Public Citizen Urges FDA to Ban Common, Deadly Gout Medication

Jan. 11, 2019

Public Citizen Urges FDA to Ban Common, Deadly Gout Medication

Febuxostat Increases Risk of Death and Has No Unique Benefits

WASHINGTON, D.C. – The U.S. Food and Drug Administration (FDA) should immediately ban the widely used gout medication febuxostat because it poses unique, serious risks – including the risk of dying from cardiovascular disease – and provides no unique benefit, Dr. Michael Carome, director of Public Citizen’s Health Research Group, will tell the FDA’s Arthritis Advisory Committee and Drug Safety and Risk Management Advisory Committee today. Public Citizen previously petitioned the FDA to ban the medication in June 2018.

The agency convened the advisory committees in response to a request from Takeda Pharmaceuticals America, maker of the brand name febuxostat product Uloric, for approval to update the medication’s labeling to include results of a recently completed randomized clinical trial. The trial, which involved more than 6,000 gout patients, demonstrated that patients receiving febuxostat were significantly more likely to die from cardiovascular causes compared with those receiving the much older gout medication allopurinol.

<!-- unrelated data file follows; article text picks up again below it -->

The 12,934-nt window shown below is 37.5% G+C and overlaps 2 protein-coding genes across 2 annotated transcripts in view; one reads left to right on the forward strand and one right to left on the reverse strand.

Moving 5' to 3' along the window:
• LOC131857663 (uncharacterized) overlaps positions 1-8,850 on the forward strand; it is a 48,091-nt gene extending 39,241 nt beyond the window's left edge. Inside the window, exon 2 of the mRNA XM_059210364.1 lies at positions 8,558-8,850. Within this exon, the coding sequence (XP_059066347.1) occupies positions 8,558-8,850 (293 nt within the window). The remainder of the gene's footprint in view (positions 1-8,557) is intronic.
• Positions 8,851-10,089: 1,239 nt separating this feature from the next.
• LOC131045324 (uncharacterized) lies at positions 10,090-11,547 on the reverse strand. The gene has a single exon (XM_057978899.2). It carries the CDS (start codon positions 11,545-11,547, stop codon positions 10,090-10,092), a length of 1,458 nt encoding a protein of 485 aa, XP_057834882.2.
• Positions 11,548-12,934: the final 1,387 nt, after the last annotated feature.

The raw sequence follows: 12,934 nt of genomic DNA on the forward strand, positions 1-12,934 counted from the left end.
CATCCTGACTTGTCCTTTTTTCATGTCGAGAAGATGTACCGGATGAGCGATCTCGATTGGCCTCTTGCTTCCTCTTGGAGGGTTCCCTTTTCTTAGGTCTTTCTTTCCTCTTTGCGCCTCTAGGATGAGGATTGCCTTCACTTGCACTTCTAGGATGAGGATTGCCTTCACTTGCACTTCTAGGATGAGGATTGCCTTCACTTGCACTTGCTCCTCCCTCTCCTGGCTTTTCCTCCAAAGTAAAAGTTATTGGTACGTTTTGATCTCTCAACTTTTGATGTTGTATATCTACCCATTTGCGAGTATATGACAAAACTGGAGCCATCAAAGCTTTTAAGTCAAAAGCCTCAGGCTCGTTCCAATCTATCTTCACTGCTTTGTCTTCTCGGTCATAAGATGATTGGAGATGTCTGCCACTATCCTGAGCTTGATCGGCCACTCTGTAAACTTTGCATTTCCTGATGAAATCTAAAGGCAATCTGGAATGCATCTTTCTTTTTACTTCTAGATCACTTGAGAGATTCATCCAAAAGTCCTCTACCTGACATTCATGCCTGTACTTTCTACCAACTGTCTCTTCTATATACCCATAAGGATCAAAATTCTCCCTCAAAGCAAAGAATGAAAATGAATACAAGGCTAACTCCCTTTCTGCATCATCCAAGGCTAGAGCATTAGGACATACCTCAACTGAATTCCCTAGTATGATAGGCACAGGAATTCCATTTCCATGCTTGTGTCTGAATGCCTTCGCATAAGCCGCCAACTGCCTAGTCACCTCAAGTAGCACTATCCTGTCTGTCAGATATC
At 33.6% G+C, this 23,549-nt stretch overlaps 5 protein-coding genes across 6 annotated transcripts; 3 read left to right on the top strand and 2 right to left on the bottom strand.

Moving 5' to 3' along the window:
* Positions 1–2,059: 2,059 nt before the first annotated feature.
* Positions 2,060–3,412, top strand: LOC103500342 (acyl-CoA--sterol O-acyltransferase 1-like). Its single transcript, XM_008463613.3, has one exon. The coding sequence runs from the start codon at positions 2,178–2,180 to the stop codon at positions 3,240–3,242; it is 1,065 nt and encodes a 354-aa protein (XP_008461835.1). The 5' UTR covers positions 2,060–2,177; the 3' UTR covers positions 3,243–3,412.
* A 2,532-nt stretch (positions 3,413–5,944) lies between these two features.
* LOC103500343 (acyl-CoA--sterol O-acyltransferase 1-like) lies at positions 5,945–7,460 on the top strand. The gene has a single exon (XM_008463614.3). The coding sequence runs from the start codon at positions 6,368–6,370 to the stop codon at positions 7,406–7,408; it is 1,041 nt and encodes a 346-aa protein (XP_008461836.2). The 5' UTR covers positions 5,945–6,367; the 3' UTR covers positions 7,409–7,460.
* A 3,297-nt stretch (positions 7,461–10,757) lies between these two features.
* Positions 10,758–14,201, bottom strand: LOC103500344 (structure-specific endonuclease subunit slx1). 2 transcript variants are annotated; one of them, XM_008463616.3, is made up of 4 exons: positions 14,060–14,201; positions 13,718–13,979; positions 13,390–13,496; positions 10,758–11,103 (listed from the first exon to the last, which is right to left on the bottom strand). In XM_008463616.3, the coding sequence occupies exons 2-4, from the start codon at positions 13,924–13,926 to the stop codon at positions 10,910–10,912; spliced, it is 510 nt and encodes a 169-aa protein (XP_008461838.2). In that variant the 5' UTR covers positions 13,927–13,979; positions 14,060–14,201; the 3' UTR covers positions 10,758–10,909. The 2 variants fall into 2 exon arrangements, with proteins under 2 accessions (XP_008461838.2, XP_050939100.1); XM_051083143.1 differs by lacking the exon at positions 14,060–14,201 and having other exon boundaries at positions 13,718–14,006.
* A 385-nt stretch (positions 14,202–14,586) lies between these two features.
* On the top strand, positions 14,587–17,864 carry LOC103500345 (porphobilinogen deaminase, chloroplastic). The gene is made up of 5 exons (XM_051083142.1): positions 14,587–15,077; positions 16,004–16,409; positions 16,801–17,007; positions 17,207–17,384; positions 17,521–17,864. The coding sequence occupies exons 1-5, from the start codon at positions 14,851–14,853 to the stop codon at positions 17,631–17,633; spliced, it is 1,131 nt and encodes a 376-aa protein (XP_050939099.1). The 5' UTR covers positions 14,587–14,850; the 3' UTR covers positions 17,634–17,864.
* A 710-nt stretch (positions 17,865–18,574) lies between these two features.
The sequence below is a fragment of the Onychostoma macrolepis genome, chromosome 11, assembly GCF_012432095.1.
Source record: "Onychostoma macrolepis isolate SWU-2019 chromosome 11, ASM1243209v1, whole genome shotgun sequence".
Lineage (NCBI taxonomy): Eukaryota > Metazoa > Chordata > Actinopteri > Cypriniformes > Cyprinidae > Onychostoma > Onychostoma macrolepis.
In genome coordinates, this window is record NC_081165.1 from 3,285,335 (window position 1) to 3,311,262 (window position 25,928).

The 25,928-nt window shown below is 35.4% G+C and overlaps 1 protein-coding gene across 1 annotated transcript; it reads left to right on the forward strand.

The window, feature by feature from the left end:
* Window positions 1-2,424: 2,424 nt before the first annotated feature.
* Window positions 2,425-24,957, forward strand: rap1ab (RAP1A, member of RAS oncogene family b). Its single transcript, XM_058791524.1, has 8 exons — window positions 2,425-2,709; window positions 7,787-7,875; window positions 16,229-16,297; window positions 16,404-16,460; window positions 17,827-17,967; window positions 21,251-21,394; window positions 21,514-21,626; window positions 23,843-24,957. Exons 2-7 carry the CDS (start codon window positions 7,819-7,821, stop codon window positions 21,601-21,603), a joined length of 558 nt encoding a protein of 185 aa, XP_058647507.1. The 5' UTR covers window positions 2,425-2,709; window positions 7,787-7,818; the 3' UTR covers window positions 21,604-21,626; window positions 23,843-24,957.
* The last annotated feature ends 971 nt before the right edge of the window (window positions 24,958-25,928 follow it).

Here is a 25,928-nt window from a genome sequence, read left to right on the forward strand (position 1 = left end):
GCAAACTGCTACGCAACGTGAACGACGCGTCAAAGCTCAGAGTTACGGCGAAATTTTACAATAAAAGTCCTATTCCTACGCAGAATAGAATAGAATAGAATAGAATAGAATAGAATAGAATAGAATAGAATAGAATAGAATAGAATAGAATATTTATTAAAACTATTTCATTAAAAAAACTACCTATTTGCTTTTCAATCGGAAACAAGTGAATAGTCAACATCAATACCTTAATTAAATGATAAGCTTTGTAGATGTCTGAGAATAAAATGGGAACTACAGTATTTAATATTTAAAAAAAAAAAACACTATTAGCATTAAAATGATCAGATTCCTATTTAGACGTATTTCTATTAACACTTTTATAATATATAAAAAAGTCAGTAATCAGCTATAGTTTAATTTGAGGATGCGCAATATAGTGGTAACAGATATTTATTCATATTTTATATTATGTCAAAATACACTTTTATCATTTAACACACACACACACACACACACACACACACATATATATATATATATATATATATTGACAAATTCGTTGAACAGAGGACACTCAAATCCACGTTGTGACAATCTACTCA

Initial clinical trials testing febuxostat prior to FDA approval linked the medication to possible increased risks of serious adverse cardiovascular outcomes, including heart attack, stroke and death. The FDA rejected the medication twice over these safety concerns before approving it in 2009 on the condition that the manufacturer conduct the now-completed large, post-market randomized clinical trial to further evaluate the cardiovascular risks.

“Before the FDA approved febuxostat, there was troubling evidence strongly suggesting that the medication increased the risk of serious adverse cardiovascular events and death,” said Carome. “The results of the FDA-mandated post-market trial now provide additional high-quality evidence of a causal link between treatment with febuxostat and an increased risk of death, particularly death from cardiovascular causes.”

Carome will argue that the FDA almost certainly would not have approved febuxostat had data from the postmarket trial been available when the FDA was considering the medication in 2009. Consistent with the precautionary principal of public health, he will urge the committee to recommend that the FDA grant Public Citizen’s petition and remove febuxostat from the market.

Read the testimony (PDF).

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